A series of posters, designed to promote Ireland as a tourist destination in the last century, have been made available for online viewing.

The collection, Country Life in Co Mayo, is gathered by the National Museum of Ireland and features colour posters that were displayed in Britain, the United States and Europe from 1908 onwards.

A number of the artworks contained in the "Come Back to Erin" exhibition were displayed at the Museum outside Castlebar some years ago.

The earliest posters were produced by British railway companies in the 1900s. These were typically detailed heavy works, with timetables and additional text.

After the war of independence, advertisers in Britain started using colour advertisements with greater frequency.

Some companies there asked well known artists to create images, with Paul Henry's poster scenes a particular example of the iconic images that were used in successive campaigns.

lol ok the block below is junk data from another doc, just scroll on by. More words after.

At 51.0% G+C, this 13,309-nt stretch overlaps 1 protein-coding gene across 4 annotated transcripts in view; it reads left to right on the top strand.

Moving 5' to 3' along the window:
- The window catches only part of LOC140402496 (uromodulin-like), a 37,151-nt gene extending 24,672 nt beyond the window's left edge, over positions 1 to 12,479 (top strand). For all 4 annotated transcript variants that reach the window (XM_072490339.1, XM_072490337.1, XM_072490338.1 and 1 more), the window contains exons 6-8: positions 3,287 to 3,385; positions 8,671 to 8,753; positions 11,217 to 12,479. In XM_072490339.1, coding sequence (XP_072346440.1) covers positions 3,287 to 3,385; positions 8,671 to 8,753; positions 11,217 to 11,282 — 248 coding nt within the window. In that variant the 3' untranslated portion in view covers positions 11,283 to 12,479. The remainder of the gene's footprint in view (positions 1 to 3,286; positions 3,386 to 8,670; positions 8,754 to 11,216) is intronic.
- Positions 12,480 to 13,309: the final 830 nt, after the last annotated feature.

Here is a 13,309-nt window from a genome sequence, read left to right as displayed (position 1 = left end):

View of Connemara (1926) and Lough Derg (1927) became best sellers and brought great popular recognition for the artist.

The largest Irish railway company at the time, Great Southern Railways, also commissioned posters in the 1920s, several of renowned tourist locations, such as Glendalough, Killarney, Connemara and Killiney in Co Dublin.

The posters often depicted an idyllic image of the fledgling State, with picturesque coastlines, landscapes and buildings.

There was also a concerted effort to market Northern Ireland as a tourist destination.

The collection mainly covers the boom years of the colour posters from the 1920s onwards and shows how the advertising tactic went into decline from the mid 1960s, when colour photographs and television ads began to dominate.

The posters commissioned by the Irish Tourist Board, Bord Fáilte, airlines, ferry providers, CIE and other railway companies are available to view at museum.ie/country-life